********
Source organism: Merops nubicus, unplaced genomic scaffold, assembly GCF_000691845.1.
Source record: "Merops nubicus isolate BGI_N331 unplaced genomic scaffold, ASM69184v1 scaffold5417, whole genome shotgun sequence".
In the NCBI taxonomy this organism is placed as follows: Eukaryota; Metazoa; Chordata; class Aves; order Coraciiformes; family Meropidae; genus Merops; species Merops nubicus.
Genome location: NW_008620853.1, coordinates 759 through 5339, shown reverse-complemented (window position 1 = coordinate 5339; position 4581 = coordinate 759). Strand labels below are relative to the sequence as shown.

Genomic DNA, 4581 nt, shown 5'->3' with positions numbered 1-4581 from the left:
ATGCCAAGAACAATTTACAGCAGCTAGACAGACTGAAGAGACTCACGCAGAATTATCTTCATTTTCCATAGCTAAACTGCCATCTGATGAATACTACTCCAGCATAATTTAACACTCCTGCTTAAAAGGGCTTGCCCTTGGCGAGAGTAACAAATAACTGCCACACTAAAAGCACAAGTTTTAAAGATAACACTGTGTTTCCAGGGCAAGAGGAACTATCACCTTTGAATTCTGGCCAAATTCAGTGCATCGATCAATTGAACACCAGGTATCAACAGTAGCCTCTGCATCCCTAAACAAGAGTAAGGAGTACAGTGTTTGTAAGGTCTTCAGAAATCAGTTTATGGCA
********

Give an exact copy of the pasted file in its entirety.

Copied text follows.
Source organism: Merops nubicus, unplaced genomic scaffold, assembly GCF_000691845.1.
Source record: "Merops nubicus isolate BGI_N331 unplaced genomic scaffold, ASM69184v1 scaffold5417, whole genome shotgun sequence".
In the NCBI taxonomy this organism is placed as follows: Eukaryota; Metazoa; Chordata; class Aves; order Coraciiformes; family Meropidae; genus Merops; species Merops nubicus.
Genome location: NW_008620853.1, coordinates 759 through 5339, shown reverse-complemented (window position 1 = coordinate 5339; position 4581 = coordinate 759). Strand labels below are relative to the sequence as shown.

Genomic DNA, 4581 nt, shown 5'->3' with positions numbered 1-4581 from the left:
ATGCCAAGAACAATTTACAGCAGCTAGACAGACTGAAGAGACTCACGCAGAATTATCTTCATTTTCCATAGCTAAACTGCCATCTGATGAATACTACTCCAGCATAATTTAACACTCCTGCTTAAAAGGGCTTGCCCTTGGCGAGAGTAACAAATAACTGCCACACTAAAAGCACAAGTTTTAAAGATAACACTGTGTTTCCAGGGCAAGAGGAACTATCACCTTTGAATTCTGGCCAAATTCAGTGCATCGATCAATTGAACACCAGGTATCAACAGTAGCCTCTGCATCCCTAAACAAGAGTAAGGAGTACAGTGTTTGTAAGGTCTTCAGAAATCAGTTTATGGCA